6. Hi Leslie, I am a friend of your parents and bought the celadon necklace you created at Judy’s jewelry party. I am a fanatic traveler myself and we are now in Maui at our place (we own 1/26 of a one bedroom condo on the ground floor at the Whaler) about which your dad sniffs, “Hawaii,Omaha with water.” He may have said Whichata but I don’t know how to spell it. I am so excited about your living outside Paris, yet in another world. Bruce, my techy husband, said your blog was lovely and he is tres picky. I will enjoy reading and I am so glad your mom passed it on. I don’t speak France, nor have I ever taken a French class, yet I did teach a culture/language French class to middle schoolers one year. So much for the Santa Rosa City Schools. We spent 2 weeks in Provence in June and stayed in only 2 places, Aix and Mausanne outside of St Remy where I bought the most amazing shoes. More France to come after a few other trips we have in the hopper. Bon chance to you Leslie and I know you will have a happy productive time living in that adorable village.Au Revoir,Louise Bowe
    +1

  7. Hi,
    My name is Brendan and I run a number of different travel websites including a site called Tourism Adventures. We run features on different travel destinations almost every single day. We would love if you would be able to guest post for us on our site!
    If you are interested, what we are looking for is simple, and quick. We would like a 200-300 word descriptive article about France.
    On the post we will give you full writing credit as well as links to your blog, or a website of your choosing, and a link to your one of social network pages such as twitter or facebook. Which should give your pages some exposure.

    Please let me know if you’re interested by emailing me back at info@tourismadventures.com

    Thanks so much,

    Brendan

  8. Great idea this. I am attempting something similar about Spain and I have spent a couple of years visiting the places that the tourists don’t normally go. Keep it up!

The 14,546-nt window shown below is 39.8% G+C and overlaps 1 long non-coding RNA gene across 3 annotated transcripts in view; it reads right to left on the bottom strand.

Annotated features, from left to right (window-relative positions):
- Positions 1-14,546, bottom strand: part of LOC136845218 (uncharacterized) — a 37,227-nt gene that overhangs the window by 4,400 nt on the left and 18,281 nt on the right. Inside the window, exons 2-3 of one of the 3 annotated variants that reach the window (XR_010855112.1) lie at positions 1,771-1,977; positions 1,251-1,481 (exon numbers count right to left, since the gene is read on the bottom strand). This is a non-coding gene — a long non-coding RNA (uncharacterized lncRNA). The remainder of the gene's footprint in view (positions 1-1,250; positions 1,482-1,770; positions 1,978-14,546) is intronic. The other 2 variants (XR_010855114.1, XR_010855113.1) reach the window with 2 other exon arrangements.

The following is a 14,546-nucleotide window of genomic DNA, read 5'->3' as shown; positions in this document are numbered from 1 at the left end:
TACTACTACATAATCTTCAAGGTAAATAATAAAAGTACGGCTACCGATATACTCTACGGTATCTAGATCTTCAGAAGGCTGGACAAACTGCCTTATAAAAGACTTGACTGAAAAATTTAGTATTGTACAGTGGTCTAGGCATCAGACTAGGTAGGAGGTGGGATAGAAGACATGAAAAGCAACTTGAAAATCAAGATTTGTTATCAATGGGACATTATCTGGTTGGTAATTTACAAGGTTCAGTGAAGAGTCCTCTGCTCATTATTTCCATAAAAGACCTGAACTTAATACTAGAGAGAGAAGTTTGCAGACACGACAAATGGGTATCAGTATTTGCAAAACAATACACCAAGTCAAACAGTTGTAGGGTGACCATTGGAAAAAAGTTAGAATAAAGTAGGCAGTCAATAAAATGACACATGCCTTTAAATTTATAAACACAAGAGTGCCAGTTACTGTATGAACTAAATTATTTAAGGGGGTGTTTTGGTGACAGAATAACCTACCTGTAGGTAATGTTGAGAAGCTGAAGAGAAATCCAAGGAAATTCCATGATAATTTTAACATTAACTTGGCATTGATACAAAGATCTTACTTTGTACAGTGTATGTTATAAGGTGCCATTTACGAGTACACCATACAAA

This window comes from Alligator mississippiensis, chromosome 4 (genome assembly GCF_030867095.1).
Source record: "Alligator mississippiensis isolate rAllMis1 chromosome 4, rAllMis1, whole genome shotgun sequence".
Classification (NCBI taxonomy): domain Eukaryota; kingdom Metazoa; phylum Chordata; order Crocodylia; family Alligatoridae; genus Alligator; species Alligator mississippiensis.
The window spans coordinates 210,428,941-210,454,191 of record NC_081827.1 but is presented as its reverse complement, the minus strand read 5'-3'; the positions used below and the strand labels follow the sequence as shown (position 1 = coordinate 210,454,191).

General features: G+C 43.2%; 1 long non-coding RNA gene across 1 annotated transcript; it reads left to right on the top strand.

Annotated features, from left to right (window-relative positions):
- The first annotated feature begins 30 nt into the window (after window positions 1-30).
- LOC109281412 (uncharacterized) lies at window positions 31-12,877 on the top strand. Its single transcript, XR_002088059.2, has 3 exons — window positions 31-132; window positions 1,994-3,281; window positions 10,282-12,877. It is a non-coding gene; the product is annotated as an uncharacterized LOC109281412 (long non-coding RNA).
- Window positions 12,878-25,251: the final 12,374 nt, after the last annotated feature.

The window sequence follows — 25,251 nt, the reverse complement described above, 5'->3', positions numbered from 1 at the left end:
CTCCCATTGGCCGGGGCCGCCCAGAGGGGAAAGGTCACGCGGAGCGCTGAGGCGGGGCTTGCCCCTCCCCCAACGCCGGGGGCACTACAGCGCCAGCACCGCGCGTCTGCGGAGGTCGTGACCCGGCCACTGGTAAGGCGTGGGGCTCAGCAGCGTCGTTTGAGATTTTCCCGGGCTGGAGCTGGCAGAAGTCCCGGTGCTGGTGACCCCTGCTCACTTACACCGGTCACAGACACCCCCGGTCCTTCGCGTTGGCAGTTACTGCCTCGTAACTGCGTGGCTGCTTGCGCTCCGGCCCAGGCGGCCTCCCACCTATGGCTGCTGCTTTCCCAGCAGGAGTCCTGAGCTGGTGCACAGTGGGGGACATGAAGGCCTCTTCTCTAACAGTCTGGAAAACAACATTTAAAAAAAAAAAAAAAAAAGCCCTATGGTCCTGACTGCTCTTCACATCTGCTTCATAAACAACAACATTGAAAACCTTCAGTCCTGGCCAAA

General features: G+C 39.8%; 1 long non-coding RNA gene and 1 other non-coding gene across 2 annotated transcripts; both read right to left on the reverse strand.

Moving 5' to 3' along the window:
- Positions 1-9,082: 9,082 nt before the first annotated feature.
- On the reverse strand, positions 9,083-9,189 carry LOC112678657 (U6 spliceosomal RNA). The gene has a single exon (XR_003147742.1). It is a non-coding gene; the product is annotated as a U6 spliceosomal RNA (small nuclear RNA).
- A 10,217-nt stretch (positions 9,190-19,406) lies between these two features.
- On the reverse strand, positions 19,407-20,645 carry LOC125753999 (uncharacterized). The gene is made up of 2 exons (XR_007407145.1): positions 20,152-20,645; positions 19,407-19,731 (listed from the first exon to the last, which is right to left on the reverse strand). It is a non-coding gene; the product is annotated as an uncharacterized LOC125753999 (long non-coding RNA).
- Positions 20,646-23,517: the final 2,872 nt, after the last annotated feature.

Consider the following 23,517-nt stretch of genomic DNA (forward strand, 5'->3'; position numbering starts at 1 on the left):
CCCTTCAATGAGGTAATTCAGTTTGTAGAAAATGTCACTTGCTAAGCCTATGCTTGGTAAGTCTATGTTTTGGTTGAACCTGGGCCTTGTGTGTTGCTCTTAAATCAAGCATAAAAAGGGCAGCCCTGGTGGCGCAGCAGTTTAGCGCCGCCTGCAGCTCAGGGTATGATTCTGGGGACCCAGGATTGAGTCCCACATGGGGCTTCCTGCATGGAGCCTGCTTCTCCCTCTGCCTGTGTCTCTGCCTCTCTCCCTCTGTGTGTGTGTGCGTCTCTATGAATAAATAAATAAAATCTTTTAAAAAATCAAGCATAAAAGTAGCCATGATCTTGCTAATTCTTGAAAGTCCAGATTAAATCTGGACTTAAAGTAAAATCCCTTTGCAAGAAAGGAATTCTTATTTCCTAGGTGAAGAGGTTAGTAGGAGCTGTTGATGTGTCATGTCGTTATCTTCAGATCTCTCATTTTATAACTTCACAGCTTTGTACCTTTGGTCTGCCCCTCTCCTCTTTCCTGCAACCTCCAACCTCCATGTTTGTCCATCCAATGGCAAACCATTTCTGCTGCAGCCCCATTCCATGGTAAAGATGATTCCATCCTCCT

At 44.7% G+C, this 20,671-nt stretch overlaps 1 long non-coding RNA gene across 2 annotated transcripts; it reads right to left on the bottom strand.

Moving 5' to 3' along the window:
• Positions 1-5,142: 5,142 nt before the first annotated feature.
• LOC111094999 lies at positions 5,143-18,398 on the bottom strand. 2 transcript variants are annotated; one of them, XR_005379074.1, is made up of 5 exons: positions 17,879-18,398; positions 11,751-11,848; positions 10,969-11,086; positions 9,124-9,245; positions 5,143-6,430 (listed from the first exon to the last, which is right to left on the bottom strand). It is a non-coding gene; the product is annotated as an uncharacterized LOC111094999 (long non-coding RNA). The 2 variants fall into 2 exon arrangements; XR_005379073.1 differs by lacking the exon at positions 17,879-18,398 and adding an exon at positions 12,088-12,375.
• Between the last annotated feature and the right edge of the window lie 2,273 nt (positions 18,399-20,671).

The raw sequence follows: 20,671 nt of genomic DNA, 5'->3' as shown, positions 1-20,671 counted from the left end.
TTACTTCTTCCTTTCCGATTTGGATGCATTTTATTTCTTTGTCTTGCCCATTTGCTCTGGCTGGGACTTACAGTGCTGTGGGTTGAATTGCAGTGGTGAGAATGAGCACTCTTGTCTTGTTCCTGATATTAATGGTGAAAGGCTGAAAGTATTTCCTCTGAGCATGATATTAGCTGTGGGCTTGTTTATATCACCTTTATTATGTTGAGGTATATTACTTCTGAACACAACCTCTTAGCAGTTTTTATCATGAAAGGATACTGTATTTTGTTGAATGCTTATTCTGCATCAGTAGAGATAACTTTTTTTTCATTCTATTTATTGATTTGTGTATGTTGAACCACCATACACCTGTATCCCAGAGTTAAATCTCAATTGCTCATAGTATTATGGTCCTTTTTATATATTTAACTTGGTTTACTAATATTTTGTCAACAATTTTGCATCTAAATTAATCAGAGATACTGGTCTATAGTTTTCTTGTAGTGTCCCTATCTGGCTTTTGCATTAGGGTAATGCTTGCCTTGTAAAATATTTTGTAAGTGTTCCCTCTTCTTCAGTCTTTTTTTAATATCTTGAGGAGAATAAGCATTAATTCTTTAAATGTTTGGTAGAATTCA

9. Hi Leslie,

    I’d like to invite you to participate in my research: “What Do Bloggers Want to Preserve? Defining the ‘Essence’ of User-Generated Content for Preservation.” This study will gain an understanding of how bloggers value their blogs and what elements bloggers think are important for preservation.

    You are being asked to participate because your blog posts are tagged as being related to the theme of travel in one of the blog-hosting services and because your blog is not hosted by any commercial agency. Your participation is completely voluntary.

    The survey is NOW OPEN and will remain open until midnight (EDT) 20 April 2011. If you are interested and would like to part in take the survey, please visit this URL: http://bloggersurvey.web.unc.edu/

    Thank you in advance for considering participation in my study, and please
    feel free to pass along this survey to others who might be interested!
    Ayoung Yoon
    Doctoral Student
    University of North Carolina at Chapel Hill
    School of Information and Library Science

  10. HI Leslie,

    I just stumbled onto your blog and find it hilarious. I come from Verona, Italy but have been living in Singapore the past 5 yrs (http://diaryofanexpatinsingapore.blogspot.com), so much of what you write I can completely relate to!

    • Hi Jennifer,
      Thanks for the kind words on my blog. Glad you enjoy. I’ll have to check your blog…singapore sounds like a trip. You must miss Verona. One of my favorite places in Italy.

  11. I’ve seen one or two American blogs of people from US that goes to France and live there. I always wonder how you get by? How do you get money to travel around the whole France for months? Do you have all the money saved up from work in the US or do you work in France as you move from town to town?